Molecular Evolution, Multiple Sequence Alignment & Phylogenetics. Canadian Bioinformatics Workshop Thursday June 21s - PowerPoint PPT Presentation

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Molecular Evolution, Multiple Sequence Alignment & Phylogenetics. Canadian Bioinformatics Workshop Thursday June 21s

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  1. Molecular Evolution, Multiple Sequence Alignment & Phylogenetics.Canadian Bioinformatics Workshop Thursday June 21st David Lynn M.Sc., Ph.D., Postdoctoral Research Associate, Brinkman Lab., Department of Molecular Biology & Biochemistry, Simon Fraser University, Greater Vancouver, B.C.

  2. Evidence for Evolution – Fact not Theory • Fossils • Observable – e.g. viral evolution – HIV drug treatment can predict which sites will change. Why you need flu vaccine every year! • Overwhelming scientific evidence. • We are 99% identical at DNA level to chimp.

  3. Nothing in biology makes sense except in the light of evolution Dobzhansky, 1973

  4. Why Learn about Evolution: • Tells us where we come from, classification of species, which species are most closely related. • Understand the fundamentals of life. • Practical side: • Foundation of most bioinformatics analyses: • Gene family identification. • Gene discovery – inferring gene function, gene annotation. • Origins of a genetic disease, characterization of polymorphisms.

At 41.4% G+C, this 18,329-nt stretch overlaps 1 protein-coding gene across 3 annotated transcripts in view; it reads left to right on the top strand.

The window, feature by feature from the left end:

5. Besoin - the need or desire for change in phenotype Change in phenotype Jean Baptiste de Lamarck Change in genotype Change in phenotype of offspring Inherited

  6. Genotype unaffected by changes in phenotype August Weismann Spontaneous and random changes in genes during reproduction Offspring has changed genotype Change in phenotype of offspring Weismann distinguished somatic and germline mutation

  7. Part of Darwin’s Theory • The world is not constant, but changing • All organisms are derived from common ancestors by a process of branching. • Classify organisms based on shared traits inherited from common ancestor • Morphological character-based analysis – didn’t know about DNA

  8. For evolution to happen, must have heredity and variation – Decent with modification.

  9. Variation by DNA mutation • Nucleotide substitution • Replication error • Chemical reaction • Insertions or deletions (indels) • single base indels • Unequal crossing over